If there’s a single goal of Uproxx’s Travel writing, it is to get you on the road. Travel is amazing, edifying, and humanizing. We expand our minds and can become better people when we travel. Fear is put in check. Life is lived to its fullest. After traveling to 70 countries and territories (according to The Century Club) over the last 30 years, I’ve seen a lot, failed a lot, hurt a lot, grown a lot, laughed a lot, cried a lot, and learned … well … a lot.
All glamour aside, travel can be one of the hardest things we ever do. It forces us to face who we are, what we think we know, and where we fit into this mad, mad world of ours. There’s a lot of light out there on the road to bask in. There’s also a lot of darkness. It’s easy to avoid the darkness, the difficult places, the moments that challenge you. But that’s not what travel — or life — is really about. It’s about challenging yourself and becoming more than yourself through interactions, failures, and recoveries. There’s no place more forgiving than the open road … until it’s not.
It’s easy to look at a post on Instagram and dream about wanderlusting around the globe. What those pictures don’t show are the lines at airports, the taxi drivers keen to rip you off, the street meat that got you sick. Or, if the person is an “influencer” what you’re not seeing is the business class lounge, the private cars from the airport to the plush hotel, the private vans to picture-perfect locations, and the pampering that all press tours entail.
It’s not so much that that perfect travel snapshot is a lie. It’s just never the whole truth.
In that vein, it’s a good time for a little reality check. Yes, travel is one of the greatest things in life. No, it’s not always easy. Nor is it a panacea for every problem. With that said, here are the hard knocks I’ve learned from my travels. Hopefully, they’ll help you when you’re out there on the road.
YOU WILL GET SICK
We all get sick from time to time. Colds, flu, coughs, sinus infections, and so forth are a normal part of life. Being sick on the road sucks. You end up devoting precious exploration time to recovery or trying to power through and likely making yourself sicker.
There’s also a lot of different food out there and it’s not always going to be up to snuff. Streetfood is one of the great joys of travel. It’s also a risk from time to time. One hard and fast rule of the road is to only eat animal proteins straight from a fire or grill, as fresh as possible. If something comes straight from the fire, there’s a really good chance that it’s reached 140F and all the bacteria is burned off. If there’s a curry that’s been sitting in a tray all day under the Lahori sun, maybe give it a pass.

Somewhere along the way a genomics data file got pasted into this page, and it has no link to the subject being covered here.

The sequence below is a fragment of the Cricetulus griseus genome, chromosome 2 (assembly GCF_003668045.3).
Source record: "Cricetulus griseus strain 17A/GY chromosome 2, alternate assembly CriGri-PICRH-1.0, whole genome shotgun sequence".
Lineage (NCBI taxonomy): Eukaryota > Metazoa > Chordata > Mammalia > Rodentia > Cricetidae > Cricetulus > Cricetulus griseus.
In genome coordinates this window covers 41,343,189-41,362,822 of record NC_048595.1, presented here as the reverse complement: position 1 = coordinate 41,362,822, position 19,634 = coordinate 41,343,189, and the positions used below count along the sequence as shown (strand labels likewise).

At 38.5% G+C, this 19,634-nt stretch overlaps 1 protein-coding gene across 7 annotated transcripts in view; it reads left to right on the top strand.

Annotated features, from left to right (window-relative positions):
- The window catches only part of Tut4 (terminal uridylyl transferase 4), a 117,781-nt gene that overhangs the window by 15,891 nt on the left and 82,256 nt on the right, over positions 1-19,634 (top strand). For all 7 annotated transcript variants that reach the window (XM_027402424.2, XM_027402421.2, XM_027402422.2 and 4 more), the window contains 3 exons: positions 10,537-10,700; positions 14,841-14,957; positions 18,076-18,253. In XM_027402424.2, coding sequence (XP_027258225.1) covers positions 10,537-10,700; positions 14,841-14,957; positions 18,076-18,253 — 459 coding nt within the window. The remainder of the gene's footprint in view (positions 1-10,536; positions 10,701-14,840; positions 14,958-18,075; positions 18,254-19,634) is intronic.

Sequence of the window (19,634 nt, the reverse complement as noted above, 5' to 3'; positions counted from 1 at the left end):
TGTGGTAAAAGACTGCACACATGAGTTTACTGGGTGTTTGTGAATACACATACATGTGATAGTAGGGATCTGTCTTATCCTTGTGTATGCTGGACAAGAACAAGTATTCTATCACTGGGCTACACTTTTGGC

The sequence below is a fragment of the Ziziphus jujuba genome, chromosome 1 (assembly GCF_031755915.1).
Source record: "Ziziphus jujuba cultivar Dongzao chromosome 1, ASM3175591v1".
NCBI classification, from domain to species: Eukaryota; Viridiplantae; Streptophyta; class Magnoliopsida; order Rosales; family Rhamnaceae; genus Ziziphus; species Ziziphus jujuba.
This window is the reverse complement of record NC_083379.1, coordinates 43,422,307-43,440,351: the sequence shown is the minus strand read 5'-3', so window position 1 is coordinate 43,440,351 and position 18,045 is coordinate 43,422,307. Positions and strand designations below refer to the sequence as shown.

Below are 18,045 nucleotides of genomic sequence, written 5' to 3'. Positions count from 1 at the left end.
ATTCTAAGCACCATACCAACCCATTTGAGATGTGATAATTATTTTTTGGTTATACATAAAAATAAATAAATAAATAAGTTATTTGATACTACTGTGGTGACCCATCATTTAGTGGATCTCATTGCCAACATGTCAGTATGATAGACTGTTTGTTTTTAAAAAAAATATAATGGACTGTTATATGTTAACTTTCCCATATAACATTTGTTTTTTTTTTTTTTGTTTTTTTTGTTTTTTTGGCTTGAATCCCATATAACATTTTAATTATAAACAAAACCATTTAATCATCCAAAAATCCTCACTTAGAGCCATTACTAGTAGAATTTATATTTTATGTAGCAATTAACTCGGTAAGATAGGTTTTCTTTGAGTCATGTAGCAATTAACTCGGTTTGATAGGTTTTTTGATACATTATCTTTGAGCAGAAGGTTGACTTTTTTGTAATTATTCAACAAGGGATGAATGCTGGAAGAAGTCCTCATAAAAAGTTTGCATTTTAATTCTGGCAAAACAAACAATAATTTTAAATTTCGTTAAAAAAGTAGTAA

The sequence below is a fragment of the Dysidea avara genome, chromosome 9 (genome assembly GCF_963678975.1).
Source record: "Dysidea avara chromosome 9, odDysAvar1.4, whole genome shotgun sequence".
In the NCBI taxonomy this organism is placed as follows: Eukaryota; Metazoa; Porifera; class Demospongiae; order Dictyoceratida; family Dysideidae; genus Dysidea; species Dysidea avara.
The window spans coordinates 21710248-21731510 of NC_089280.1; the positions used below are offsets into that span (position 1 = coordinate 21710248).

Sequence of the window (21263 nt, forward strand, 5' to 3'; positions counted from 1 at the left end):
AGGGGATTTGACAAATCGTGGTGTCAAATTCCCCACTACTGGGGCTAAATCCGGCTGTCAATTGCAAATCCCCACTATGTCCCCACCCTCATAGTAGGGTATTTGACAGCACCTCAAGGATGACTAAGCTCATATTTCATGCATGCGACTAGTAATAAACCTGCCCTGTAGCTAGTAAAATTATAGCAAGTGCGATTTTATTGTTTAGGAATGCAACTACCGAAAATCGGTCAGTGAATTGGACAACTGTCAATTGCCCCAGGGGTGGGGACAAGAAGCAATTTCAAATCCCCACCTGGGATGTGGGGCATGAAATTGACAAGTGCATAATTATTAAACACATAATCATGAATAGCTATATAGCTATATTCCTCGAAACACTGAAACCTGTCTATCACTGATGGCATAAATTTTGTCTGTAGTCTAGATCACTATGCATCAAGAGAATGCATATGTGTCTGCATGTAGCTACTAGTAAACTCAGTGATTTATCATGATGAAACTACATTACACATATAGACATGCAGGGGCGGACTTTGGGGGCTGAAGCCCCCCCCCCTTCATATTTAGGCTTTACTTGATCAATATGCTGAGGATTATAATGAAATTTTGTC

If you do get sick (and you will), have a game plan. Know where good doctors work. Know what to expect when you walk into a pharmacy. Some pharmacies will give you morphine for headaches or insomnia. You don’t want to come home with an opioid addiction. There will always be people to help you out — in hostels, hotels, etc. — but don’t expect to be able to rely on your phone or anyone but yourself. Internet accessibility and what’s actually available online information-wise plummets fast around the world, especially if you’ve gotten used to first world access to information.
Lastly, don’t be afraid to go home if you get sick. Malaria, typhoid, and yellow fever are real risks nearly everywhere around the equator. You don’t need to sweat it out in-country. In some cases, you’ll have to travel to get good medical attention. Case in point, when I got typhoid in Java, I had to go all the way to Singapore to get treatment. That costs money, so be prepared. Or, at the very least, have a strategy and know what to expect.